In a conversation with fellow officers, the Salt Lake City police detective who arrested a nurse when she followed hospital policy and refused to take blood from an unconscious patient commented that in the future he’d ”take good patients elsewhere.”

Detective Jeff Payne told another officer that he works a second job as a paramedic with Gold Cross Ambulance and brings patients to University Hospital, body camera footage obtained by The Salt Lake Tribune shows.

When the other officer tells Payne that the staff at the hospital probably won’t be very happy with him, Payne responds, ”I’ll bring them all the transients and take good patients elsewhere.”

At a different point in the body camera footage, another officer tells Payne: “I don’t think this arrest is going to stick.” The officer questions whether the actions of nurse Alex Wubbels were obstructing justice.

Payne wonders aloud on the video how the incident may affect his paramedic job.

It very well might, Payne’s boss told The Tribune on Friday.

Gold Cross President Mike Moffitt said the company was conducting an internal investigation into Payne’s conduct. The company was not aware of the incident prior to media reports Thursday, he said, adding that he was dismayed and surprised as he watched the videos. 

“There is nothing in his work history, in his file, that is anywhere remotely similar to this,” Moffitt said.

He said Payne has been a punctual employee who pays attention to detail over about 30 years with the company, adding he was ”really steady, works hard, does a good job.”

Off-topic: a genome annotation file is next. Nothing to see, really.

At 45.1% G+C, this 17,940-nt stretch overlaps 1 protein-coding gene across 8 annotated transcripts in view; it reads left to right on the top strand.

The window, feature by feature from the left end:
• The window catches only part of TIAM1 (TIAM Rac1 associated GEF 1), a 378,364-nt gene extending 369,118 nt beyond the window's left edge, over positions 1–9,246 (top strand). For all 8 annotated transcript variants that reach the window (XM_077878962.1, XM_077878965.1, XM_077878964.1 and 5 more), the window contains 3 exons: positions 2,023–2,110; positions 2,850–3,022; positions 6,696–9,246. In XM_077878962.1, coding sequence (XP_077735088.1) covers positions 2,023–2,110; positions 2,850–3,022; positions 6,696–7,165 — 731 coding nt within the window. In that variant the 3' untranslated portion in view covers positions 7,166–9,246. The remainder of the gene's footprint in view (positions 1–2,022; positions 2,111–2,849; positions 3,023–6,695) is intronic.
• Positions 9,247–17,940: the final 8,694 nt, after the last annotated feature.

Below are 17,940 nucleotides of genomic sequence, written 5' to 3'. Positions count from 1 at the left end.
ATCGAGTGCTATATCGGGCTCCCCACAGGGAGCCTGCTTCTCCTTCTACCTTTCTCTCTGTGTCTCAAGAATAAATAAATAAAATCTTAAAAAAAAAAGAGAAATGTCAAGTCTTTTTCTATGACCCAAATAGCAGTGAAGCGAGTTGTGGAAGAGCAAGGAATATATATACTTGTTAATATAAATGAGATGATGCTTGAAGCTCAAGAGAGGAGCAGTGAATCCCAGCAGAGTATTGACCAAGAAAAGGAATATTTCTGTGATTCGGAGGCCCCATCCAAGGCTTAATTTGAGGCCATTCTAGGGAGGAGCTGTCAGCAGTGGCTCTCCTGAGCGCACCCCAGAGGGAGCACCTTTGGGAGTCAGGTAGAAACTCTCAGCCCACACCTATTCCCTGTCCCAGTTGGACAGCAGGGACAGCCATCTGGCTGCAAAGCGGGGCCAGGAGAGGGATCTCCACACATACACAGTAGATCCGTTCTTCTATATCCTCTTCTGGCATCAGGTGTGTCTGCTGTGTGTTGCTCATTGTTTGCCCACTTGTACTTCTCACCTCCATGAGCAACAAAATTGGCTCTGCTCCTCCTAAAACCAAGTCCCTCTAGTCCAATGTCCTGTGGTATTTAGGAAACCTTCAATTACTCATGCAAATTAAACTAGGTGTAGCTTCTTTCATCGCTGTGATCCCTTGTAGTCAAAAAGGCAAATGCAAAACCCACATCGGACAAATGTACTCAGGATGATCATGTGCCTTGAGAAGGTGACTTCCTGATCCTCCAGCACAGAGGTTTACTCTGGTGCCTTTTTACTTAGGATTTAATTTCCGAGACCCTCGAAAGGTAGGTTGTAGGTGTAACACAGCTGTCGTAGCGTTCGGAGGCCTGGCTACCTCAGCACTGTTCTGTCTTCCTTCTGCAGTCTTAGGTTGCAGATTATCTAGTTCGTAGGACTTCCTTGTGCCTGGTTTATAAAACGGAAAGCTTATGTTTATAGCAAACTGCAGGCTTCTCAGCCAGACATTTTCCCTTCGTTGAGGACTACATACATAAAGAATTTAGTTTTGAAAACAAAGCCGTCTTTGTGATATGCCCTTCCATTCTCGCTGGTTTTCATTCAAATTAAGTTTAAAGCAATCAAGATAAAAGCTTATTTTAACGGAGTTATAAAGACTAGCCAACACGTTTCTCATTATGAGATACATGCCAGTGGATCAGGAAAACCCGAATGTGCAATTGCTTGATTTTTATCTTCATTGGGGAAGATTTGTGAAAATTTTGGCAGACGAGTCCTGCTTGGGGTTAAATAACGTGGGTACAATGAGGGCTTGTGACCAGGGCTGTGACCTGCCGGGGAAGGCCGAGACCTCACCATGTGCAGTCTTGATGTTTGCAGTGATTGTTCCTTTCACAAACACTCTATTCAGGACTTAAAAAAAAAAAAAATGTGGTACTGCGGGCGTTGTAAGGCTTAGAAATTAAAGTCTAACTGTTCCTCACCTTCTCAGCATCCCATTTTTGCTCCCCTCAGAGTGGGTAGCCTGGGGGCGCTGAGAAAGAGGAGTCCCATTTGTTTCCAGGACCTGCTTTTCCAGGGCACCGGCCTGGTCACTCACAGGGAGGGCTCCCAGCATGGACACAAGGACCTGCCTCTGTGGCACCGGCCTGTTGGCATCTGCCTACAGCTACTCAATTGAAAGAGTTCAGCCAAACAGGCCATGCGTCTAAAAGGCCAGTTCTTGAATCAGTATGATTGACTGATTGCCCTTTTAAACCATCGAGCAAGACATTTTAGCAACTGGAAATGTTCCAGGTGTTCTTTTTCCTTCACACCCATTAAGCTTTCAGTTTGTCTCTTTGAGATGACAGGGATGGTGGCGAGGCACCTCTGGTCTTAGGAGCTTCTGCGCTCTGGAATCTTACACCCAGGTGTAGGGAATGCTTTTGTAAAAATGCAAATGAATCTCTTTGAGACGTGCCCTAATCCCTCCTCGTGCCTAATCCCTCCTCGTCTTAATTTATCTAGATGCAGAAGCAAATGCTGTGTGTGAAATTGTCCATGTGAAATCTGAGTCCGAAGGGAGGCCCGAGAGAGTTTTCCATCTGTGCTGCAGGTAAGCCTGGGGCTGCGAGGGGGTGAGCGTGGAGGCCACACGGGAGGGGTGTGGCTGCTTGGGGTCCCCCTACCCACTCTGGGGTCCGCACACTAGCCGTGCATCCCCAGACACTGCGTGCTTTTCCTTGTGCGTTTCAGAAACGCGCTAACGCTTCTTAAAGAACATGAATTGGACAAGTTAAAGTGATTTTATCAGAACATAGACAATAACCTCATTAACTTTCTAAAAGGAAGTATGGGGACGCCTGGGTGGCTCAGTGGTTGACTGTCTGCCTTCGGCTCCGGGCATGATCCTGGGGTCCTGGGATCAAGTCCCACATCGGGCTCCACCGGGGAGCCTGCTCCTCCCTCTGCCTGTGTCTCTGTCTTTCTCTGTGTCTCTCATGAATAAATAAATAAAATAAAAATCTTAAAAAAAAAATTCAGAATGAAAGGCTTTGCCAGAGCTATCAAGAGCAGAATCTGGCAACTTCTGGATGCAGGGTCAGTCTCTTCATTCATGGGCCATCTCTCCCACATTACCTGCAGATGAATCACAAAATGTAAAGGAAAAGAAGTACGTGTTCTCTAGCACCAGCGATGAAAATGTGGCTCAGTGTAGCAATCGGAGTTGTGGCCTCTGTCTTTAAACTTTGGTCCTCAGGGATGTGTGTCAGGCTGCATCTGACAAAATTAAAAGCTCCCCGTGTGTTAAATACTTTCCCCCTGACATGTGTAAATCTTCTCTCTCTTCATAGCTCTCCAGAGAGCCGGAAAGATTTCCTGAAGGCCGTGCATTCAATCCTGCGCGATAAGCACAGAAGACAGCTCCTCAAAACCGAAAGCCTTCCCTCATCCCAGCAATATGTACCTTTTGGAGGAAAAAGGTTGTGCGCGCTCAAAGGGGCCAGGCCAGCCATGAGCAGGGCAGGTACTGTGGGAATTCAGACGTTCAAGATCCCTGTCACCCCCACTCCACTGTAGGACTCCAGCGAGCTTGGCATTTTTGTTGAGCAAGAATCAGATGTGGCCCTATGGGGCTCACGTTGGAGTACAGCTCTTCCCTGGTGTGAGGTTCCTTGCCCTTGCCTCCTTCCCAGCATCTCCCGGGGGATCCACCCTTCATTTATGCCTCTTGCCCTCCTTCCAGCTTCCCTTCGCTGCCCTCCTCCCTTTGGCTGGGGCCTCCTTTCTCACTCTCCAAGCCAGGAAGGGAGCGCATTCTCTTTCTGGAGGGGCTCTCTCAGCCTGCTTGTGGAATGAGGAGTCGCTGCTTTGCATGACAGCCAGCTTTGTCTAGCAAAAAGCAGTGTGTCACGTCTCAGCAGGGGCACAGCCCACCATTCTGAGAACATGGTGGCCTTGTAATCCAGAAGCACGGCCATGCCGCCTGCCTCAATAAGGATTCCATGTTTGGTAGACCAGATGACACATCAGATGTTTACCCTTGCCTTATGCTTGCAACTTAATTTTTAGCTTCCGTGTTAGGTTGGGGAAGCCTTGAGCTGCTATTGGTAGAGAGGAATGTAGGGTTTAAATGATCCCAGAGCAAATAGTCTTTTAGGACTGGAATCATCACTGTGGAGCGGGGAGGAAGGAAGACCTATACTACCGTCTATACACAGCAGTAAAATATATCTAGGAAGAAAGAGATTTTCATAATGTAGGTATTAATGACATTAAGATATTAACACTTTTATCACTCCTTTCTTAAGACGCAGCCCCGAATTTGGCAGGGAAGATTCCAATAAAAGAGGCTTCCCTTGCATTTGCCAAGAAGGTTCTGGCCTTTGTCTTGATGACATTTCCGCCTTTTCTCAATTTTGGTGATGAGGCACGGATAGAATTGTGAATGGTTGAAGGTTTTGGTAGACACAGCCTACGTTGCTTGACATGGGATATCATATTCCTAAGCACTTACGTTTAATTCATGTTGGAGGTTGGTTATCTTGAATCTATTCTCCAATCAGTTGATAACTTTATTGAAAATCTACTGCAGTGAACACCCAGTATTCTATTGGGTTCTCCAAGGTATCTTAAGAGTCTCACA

“This is different behavior from what we’ve seen here at Gold Cross,” Moffitt said of Payne’s confrontation with the nurse. 

As for Payne’s threat that he would take ”transients” to University Hospital as retaliation, Moffitt said he had directed his dispatchers to examine records of Payne’s ambulance transports in the past month. They found Payne had taken no patients to University Hospital during that time, ”so it doesn’t seem like he’s done anything inappropriate,” Moffitt said.

He added Gold Cross was ”sensitive to the needs of the homeless,” and worked to fairly distribute patients to various hospitals around the Salt Lake Valley.

Moffitt said for now, his longtime employee remains active, working a handful of shifts per week. But he said the internal investigation, expected to last a week, could result in a range of consequences for Payne, from a written reprimand to termination.

Payne went to the hospital to obtain a blood sample from 43-year-old William Gray, a reserve officer in the Rigby, Idaho, police department who suffered burns during a fiery crash July 26 in Cache County.

The University of Utah hospital has a policy not to take blood from an unconscious patient unless the person is under arrest, unless there is a warrant allowing the draw or unless the patient consents.

When Wubbels refused to go against hospital policy, Payne says, he “physically drug her out of the ER.”

The Unified Police Department is investigating the incident after footage drew concern from the public.